Run Up and Ski Down

Not Your Usual Mountaineering

Story and Photos by Michael Stubbs

When Dave Christensen and I climbed down from the 12,140-foot summit of Mount Breitenbach to its first of two false summits, we found his brother Adam and our friend Jeff Hanson lying on the black schist.

“Can you guys hear the electricity humming?”

“Yes, static is building up!” Adam had to yell to be heard over the gusting wind and pattering rain. “Lightning is coming.”

“Adam hears it as a buzzing and whistling,” Jeff called.

“Dave, too. I just thought it was the snowflakes sliding on the ice until I saw his hair standing on end.”

“I can taste it,” Adam shouted. “Like metal.”

“Let’s go!”

It was around 5:30 p.m. There was more wind, and then clouds rolled in and it started to rain hard. The hoods of Jeff and Adam were both cinched tight against the weather as they wiped their sunglasses. I sat down next to my orange backpack and started swapping gear: wet black liner gloves for leather mittens, trucker cap for woolen beanie.

Everything was soaked. I put it on anyway. My pack had lain in the rain and snow while Dave and I had chugged along the ridgeline over rock and ice, over two false summits, over cornice and scree up to the real summit.

It had been sunny when I left the backpack exposed on the rocks hours earlier. Now I detached my skis from the sides of the pack and tucked my running shoes inside. I walked the skis over to the snow where I set them up and prepared to kick into the bindings.

I kept looking over my shoulder towards Dave, who was resting. He had fared the worst of our group from the day’s adventure: leg cramps and fatigue. He was still gathering his gear, moving slowly, but he was moving.

“Thanks for putting my board together,” he called to Adam and Jeff.

Jeff replied that Adam got the credit for snapping together the two halves of the splitboard—skis that can be joined to form a backcountry snowboard—and for adjusting the bindings. They had waited hours for Dave and me to finish the climb, and they watched the bad weather roll in and the appropriate turnaround time roll past while we made our slow way. They had piled on their layers of clothing as the sun slid behind clouds and the temperature dropped.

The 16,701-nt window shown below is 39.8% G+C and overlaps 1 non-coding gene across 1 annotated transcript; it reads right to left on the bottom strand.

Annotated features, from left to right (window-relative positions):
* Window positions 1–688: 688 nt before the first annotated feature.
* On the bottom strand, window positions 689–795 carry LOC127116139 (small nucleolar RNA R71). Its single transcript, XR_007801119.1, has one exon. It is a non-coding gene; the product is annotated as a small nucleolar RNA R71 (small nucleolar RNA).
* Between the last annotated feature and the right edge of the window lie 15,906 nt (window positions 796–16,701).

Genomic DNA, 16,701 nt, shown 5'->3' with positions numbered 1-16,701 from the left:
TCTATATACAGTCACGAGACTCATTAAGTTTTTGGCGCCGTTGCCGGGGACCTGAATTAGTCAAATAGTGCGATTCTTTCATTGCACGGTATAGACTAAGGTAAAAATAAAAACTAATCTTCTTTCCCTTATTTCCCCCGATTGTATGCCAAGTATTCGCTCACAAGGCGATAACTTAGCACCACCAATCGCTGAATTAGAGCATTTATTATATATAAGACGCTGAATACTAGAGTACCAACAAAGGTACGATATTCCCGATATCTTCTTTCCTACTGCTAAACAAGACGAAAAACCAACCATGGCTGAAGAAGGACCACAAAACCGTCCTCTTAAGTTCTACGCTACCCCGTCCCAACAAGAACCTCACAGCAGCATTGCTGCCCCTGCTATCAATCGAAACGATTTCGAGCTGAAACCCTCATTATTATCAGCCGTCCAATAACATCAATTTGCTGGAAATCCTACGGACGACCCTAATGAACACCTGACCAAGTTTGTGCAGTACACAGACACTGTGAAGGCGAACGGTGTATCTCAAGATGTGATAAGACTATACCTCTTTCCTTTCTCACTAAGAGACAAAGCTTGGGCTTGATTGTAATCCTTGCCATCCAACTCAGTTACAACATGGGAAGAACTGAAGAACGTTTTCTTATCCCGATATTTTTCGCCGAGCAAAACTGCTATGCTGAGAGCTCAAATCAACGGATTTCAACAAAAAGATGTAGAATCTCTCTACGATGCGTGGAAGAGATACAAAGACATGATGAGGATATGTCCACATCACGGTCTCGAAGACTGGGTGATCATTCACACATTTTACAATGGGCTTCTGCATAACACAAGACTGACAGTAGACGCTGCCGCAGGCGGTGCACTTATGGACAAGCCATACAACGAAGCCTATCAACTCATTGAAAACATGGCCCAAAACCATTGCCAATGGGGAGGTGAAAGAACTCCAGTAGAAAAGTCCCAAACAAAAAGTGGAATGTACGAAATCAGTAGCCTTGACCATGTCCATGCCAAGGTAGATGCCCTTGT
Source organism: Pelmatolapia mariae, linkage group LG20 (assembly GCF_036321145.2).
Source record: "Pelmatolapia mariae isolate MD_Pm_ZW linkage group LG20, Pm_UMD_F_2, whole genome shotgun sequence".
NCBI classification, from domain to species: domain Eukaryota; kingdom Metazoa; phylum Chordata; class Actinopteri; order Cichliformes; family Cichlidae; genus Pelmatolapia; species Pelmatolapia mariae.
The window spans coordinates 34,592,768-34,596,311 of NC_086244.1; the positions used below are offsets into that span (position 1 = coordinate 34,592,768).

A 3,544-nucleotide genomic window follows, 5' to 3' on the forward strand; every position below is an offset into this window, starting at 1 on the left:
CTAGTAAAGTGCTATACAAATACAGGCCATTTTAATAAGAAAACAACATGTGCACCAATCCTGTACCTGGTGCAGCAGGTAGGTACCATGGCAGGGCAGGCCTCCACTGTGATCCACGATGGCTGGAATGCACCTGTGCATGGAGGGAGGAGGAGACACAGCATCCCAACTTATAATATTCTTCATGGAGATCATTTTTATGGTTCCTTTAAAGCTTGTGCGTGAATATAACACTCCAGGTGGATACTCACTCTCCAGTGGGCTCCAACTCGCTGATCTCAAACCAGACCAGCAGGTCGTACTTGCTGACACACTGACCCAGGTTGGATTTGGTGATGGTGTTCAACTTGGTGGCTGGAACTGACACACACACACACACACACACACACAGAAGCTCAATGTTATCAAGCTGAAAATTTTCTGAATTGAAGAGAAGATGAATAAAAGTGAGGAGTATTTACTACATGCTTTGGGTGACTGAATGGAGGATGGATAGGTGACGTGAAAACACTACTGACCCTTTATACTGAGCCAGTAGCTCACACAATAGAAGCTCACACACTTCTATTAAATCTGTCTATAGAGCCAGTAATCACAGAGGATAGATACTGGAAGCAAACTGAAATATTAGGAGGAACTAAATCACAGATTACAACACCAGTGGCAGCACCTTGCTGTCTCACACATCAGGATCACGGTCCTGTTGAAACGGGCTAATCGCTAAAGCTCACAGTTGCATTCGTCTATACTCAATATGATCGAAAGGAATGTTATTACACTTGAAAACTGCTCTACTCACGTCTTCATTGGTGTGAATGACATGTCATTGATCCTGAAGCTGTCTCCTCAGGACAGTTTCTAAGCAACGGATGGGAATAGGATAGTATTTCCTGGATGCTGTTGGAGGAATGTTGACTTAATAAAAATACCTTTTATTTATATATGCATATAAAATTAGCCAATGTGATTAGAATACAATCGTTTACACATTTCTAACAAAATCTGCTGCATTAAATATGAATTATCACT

“You two go ahead. Dave and I will be right with you.”

Adam and Jeff strapped in and nudged their snowboards towards the edge of the ridge and down the headwall we had all spent too long kick-stepping our way up in the late hours of the morning. Earlier, the drop had looked intimidating in the sunlight, down the steep wall to the glacial basin below, down the canyon to Pete’s Creek, and miles across the wide Lost River Basin to distant Mackay Reservoir and the Pioneer Mountains beyond it.

On the other side of the cirque stood the towering peak of Lost River Mountain with its black cliffs and sheer drops. Now, in the clouds and fog, we saw nothing—and this blindness was even more intimidating.

Adam and Jeff slid through the slush and into the foggy gray unknown. I stomped into my bindings and followed. The top layer of snow also followed. Snowballs formed, tiny at first. They rolled and grew until they were the size of watermelons sliding down the slope. The clouds shifted. My black down puffer filled with rainwater. I cut a downward angle and let gravity take me.

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Michael Stubbs

About Michael Stubbs

Michael Stubbs lives in Pocatello with his wife and three kids. He teaches English at Idaho State University in the fall and winter. In the summer, he explores Idaho by running trails, hiking, and camping.

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